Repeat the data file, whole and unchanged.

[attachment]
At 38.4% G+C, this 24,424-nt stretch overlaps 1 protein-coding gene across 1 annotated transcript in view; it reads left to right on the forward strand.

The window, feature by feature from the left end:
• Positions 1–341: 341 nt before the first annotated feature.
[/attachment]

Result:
At 38.4% G+C, this 24,424-nt stretch overlaps 1 protein-coding gene across 1 annotated transcript in view; it reads left to right on the forward strand.

The window, feature by feature from the left end:
• Positions 1–341: 341 nt before the first annotated feature.